CBS reports ‘The Fauci effect’ is leading to increased med school applications

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Applications to U.S. medical schools have greatly increased thanks to the country’s lead immunologist, Dr. Anthony Fauci, according to CBS News.

Due in large part to an interest in the medical profession generated by the coronavirus pandemic, applications to med schools have increased by 18 percent this year, the Association of American Medical Colleges said in what academics are calling the “Fauci effect.”

“You see on the TV the health care workers and it’s obviously really taking a toll, but I think it also just underscores how important they are and the impact that they have,” said Rahi Patel, a University of Minnesota junior who is taking pre-med courses, told CBSMinnesota. “I’ve always wanted to be a part of that.”

Other factors are supposedly in play fueling the rise in med school applications in addition to the pandemic’s highlighting of medicine and science, CBS News reported.

“The quarantine has given more people the considerable time needed to fill out medical-school applications. The economic toll of the pandemic, which has cost nearly 10 million people their jobs, is also prompting some to seek a high-paying career, medical-school deans say,” the network said.

Dimple Patel, an associate dean of admissions at the University of Minnesota’s Medical School who is not related to Rahi Patel, said that applications there are up by 40 percent at the Twin Cities campus and 77 percent at the Duluth campus. She said that the application essays she reads often discuss the pandemic as well as health equity and social justice.

Meanwhile, applications to the University of California-Davis Medical School have risen 40 percent, with some 10,000 applicants for 130 slots. Applications to nursing programs are also rising, CBS News said.

“After 9/11 there was a huge increase in the number of young people going into the military. And now, we see a physician, Fauci nationally, and [Dr. Jeff] Pothof more locally, two physicians who are inspiring the next generation of young people to come and be part of the solution,” Dr. Mary McSweeney, assistant dean at the University of Wisconsin-Madison medical school, told local CBS affiliate Channel 3000.

Jesse Kelly, a host on streaming news network The First, said the deification of Fauci, who has led the National Institute of Allergy and Infectious Diseases since the early 1980s, is misplaced.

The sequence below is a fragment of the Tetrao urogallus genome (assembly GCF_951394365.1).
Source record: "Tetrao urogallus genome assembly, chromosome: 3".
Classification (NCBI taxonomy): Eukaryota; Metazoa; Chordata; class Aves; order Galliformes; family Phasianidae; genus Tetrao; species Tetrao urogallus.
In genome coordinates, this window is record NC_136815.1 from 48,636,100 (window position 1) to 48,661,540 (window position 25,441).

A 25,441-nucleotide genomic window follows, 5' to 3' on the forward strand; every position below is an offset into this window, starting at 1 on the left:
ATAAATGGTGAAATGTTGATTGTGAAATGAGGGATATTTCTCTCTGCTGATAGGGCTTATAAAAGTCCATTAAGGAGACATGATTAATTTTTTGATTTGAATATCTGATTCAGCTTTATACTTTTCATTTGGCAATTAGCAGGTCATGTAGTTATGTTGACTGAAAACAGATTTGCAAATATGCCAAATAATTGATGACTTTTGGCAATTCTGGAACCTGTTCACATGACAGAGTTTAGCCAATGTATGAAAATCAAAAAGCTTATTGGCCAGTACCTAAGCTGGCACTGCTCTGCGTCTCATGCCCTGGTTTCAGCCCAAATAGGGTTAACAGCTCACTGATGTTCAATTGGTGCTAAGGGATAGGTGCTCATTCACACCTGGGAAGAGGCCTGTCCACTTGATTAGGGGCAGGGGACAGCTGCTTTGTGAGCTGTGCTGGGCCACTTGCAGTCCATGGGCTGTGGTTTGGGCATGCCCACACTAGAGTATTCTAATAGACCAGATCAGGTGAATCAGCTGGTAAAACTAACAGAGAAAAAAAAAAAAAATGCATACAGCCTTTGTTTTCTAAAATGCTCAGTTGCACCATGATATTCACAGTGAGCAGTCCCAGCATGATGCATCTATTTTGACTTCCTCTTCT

“It’s not that our country has bad people. Every country has bad people. The problem is our country elevates and celebrates our bad people while reviling and destroying the good ones. A completely upside down culture,” he wrote on Twitter.

Many others agree with him.

Fauci has been regularly blasted — by the Trump administration and others — as having been wrong about a lot of things when it came to how he suggested handling the COVID-19 outbreak in the U.S.

In mid-July, White House trade adviser Peter Navarro penned an op-ed for USA Today in which he said the nation’s leading immunologist was “wrong about everything.”

“When I warned in late January in a memo of a possibly deadly pandemic, the director of the National Institute of Allergy and Infectious Diseases was telling the news media not to worry,” Navarro wrote.

“When I was working feverishly on behalf of the president in February to help engineer the fastest industrial mobilization of the health care sector in our history, Fauci was still telling the public the China virus was low risk,” he added.

“When we were building new mask capacity in record time, Fauci was flip-flopping on the use of masks.”

Texas Lt. Gov. Dan Patrick also blasted Fauci, telling Fox News in July his state was through taking the immunologist’s COVID advice.

“Fauci said today that he’s concerned about states like Texas that skipped over certain things. He doesn’t know what he’s talking about. We haven’t skipped over anything. The only thing I’m skipping over is listening to him,” he said.


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